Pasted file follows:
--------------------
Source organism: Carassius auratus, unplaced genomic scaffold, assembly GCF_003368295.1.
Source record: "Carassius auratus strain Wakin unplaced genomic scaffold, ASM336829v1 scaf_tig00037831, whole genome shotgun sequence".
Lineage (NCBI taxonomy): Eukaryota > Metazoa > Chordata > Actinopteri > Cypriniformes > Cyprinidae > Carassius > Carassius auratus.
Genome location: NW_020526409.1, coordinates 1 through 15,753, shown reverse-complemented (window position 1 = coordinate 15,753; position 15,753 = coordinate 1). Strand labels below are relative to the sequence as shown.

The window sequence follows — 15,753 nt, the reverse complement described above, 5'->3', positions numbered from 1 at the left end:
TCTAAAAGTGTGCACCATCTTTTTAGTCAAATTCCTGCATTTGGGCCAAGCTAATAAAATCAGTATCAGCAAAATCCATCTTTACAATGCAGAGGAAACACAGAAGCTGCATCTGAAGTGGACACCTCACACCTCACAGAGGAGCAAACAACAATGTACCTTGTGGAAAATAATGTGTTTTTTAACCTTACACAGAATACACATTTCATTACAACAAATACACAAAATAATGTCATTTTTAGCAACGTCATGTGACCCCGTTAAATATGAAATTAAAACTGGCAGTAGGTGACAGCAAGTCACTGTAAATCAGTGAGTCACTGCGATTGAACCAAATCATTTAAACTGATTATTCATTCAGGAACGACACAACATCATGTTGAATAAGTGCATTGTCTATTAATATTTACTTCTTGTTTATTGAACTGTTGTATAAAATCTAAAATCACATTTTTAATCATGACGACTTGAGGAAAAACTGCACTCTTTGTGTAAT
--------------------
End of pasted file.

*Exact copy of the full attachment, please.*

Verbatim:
Source organism: Carassius auratus, unplaced genomic scaffold, assembly GCF_003368295.1.
Source record: "Carassius auratus strain Wakin unplaced genomic scaffold, ASM336829v1 scaf_tig00037831, whole genome shotgun sequence".
Lineage (NCBI taxonomy): Eukaryota > Metazoa > Chordata > Actinopteri > Cypriniformes > Cyprinidae > Carassius > Carassius auratus.
Genome location: NW_020526409.1, coordinates 1 through 15,753, shown reverse-complemented (window position 1 = coordinate 15,753; position 15,753 = coordinate 1). Strand labels below are relative to the sequence as shown.

The window sequence follows — 15,753 nt, the reverse complement described above, 5'->3', positions numbered from 1 at the left end:
TCTAAAAGTGTGCACCATCTTTTTAGTCAAATTCCTGCATTTGGGCCAAGCTAATAAAATCAGTATCAGCAAAATCCATCTTTACAATGCAGAGGAAACACAGAAGCTGCATCTGAAGTGGACACCTCACACCTCACAGAGGAGCAAACAACAATGTACCTTGTGGAAAATAATGTGTTTTTTAACCTTACACAGAATACACATTTCATTACAACAAATACACAAAATAATGTCATTTTTAGCAACGTCATGTGACCCCGTTAAATATGAAATTAAAACTGGCAGTAGGTGACAGCAAGTCACTGTAAATCAGTGAGTCACTGCGATTGAACCAAATCATTTAAACTGATTATTCATTCAGGAACGACACAACATCATGTTGAATAAGTGCATTGTCTATTAATATTTACTTCTTGTTTATTGAACTGTTGTATAAAATCTAAAATCACATTTTTAATCATGACGACTTGAGGAAAAACTGCACTCTTTGTGTAAT